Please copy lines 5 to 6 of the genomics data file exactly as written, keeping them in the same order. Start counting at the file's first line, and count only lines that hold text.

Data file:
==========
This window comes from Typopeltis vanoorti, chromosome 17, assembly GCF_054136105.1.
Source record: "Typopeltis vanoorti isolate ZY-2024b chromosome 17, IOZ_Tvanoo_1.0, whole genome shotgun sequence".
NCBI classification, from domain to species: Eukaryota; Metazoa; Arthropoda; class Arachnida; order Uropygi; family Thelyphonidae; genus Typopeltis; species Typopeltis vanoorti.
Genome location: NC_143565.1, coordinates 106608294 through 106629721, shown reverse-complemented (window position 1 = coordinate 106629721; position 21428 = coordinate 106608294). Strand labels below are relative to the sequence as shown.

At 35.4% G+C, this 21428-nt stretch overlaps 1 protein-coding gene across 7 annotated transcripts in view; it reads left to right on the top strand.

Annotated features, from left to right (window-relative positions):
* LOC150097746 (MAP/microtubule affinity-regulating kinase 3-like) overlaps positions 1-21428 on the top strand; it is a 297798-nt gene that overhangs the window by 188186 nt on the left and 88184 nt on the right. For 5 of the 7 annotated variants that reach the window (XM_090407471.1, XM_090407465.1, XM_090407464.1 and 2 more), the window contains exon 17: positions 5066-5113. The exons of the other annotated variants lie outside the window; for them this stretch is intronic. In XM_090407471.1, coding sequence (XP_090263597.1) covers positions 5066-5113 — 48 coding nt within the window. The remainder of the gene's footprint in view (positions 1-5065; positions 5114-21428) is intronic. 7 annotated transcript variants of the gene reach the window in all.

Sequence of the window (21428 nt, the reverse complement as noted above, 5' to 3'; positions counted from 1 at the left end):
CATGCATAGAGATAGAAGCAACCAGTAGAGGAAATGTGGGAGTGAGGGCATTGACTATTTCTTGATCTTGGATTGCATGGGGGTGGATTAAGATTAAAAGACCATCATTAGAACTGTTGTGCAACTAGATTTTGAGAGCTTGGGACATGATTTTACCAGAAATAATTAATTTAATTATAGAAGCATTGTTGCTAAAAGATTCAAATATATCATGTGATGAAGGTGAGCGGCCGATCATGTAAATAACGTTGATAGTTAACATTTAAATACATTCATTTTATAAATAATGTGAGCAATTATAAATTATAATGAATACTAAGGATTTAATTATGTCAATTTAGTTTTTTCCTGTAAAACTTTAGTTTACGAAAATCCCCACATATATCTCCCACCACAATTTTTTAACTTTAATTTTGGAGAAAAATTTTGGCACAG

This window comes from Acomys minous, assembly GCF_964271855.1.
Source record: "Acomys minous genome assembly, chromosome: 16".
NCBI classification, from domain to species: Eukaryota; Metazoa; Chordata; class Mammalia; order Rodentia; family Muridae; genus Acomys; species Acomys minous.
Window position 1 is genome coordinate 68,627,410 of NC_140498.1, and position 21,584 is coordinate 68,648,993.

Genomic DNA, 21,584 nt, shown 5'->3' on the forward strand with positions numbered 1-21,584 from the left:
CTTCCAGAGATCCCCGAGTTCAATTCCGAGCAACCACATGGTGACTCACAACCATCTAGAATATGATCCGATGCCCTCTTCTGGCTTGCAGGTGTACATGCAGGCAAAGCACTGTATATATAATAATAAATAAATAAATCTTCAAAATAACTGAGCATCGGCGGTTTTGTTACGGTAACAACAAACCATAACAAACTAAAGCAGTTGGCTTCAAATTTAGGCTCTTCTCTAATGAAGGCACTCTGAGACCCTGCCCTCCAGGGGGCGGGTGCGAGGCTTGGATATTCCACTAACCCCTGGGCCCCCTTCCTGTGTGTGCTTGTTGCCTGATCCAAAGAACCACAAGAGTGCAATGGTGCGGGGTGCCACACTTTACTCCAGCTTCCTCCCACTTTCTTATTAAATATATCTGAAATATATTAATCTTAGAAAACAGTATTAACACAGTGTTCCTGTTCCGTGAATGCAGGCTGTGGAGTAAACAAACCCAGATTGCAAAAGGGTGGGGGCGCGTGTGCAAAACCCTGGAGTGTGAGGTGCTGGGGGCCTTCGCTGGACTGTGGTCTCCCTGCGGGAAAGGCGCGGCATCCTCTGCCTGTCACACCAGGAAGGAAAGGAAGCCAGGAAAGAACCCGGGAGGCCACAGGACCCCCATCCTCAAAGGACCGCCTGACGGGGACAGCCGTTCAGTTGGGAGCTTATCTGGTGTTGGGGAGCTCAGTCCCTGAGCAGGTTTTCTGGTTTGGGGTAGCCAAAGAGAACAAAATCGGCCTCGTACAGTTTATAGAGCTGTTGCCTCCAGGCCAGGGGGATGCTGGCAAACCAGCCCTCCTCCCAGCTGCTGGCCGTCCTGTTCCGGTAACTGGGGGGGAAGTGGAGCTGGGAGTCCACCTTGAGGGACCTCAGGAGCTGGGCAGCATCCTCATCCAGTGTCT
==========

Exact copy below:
At 35.4% G+C, this 21428-nt stretch overlaps 1 protein-coding gene across 7 annotated transcripts in view; it reads left to right on the top strand.

Annotated features, from left to right (window-relative positions):